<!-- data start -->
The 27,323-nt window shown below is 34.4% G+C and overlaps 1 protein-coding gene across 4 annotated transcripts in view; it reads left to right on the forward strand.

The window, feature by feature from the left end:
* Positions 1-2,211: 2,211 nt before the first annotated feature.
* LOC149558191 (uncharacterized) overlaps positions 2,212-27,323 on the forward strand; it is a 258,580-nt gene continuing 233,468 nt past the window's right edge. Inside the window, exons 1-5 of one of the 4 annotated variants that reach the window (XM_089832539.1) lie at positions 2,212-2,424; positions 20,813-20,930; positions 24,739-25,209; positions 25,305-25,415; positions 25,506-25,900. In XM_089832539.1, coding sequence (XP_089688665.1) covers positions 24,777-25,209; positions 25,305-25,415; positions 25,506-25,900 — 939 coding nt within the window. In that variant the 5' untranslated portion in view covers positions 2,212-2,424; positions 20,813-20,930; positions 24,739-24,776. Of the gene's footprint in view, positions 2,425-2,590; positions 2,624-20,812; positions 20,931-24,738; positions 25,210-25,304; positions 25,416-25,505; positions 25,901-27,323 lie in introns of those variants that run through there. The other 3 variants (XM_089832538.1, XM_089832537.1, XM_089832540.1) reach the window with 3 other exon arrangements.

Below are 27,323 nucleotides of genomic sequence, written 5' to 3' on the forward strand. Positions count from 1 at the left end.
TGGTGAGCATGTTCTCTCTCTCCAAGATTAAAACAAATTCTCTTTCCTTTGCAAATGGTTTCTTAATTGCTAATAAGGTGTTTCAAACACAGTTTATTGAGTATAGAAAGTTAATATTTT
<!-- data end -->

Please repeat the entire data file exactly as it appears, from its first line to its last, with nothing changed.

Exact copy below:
The 27,323-nt window shown below is 34.4% G+C and overlaps 1 protein-coding gene across 4 annotated transcripts in view; it reads left to right on the forward strand.

The window, feature by feature from the left end:
* Positions 1-2,211: 2,211 nt before the first annotated feature.
* LOC149558191 (uncharacterized) overlaps positions 2,212-27,323 on the forward strand; it is a 258,580-nt gene continuing 233,468 nt past the window's right edge. Inside the window, exons 1-5 of one of the 4 annotated variants that reach the window (XM_089832539.1) lie at positions 2,212-2,424; positions 20,813-20,930; positions 24,739-25,209; positions 25,305-25,415; positions 25,506-25,900. In XM_089832539.1, coding sequence (XP_089688665.1) covers positions 24,777-25,209; positions 25,305-25,415; positions 25,506-25,900 — 939 coding nt within the window. In that variant the 5' untranslated portion in view covers positions 2,212-2,424; positions 20,813-20,930; positions 24,739-24,776. Of the gene's footprint in view, positions 2,425-2,590; positions 2,624-20,812; positions 20,931-24,738; positions 25,210-25,304; positions 25,416-25,505; positions 25,901-27,323 lie in introns of those variants that run through there. The other 3 variants (XM_089832538.1, XM_089832537.1, XM_089832540.1) reach the window with 3 other exon arrangements.

Below are 27,323 nucleotides of genomic sequence, written 5' to 3' on the forward strand. Positions count from 1 at the left end.
TGGTGAGCATGTTCTCTCTCTCCAAGATTAAAACAAATTCTCTTTCCTTTGCAAATGGTTTCTTAATTGCTAATAAGGTGTTTCAAACACAGTTTATTGAGTATAGAAAGTTAATATTTT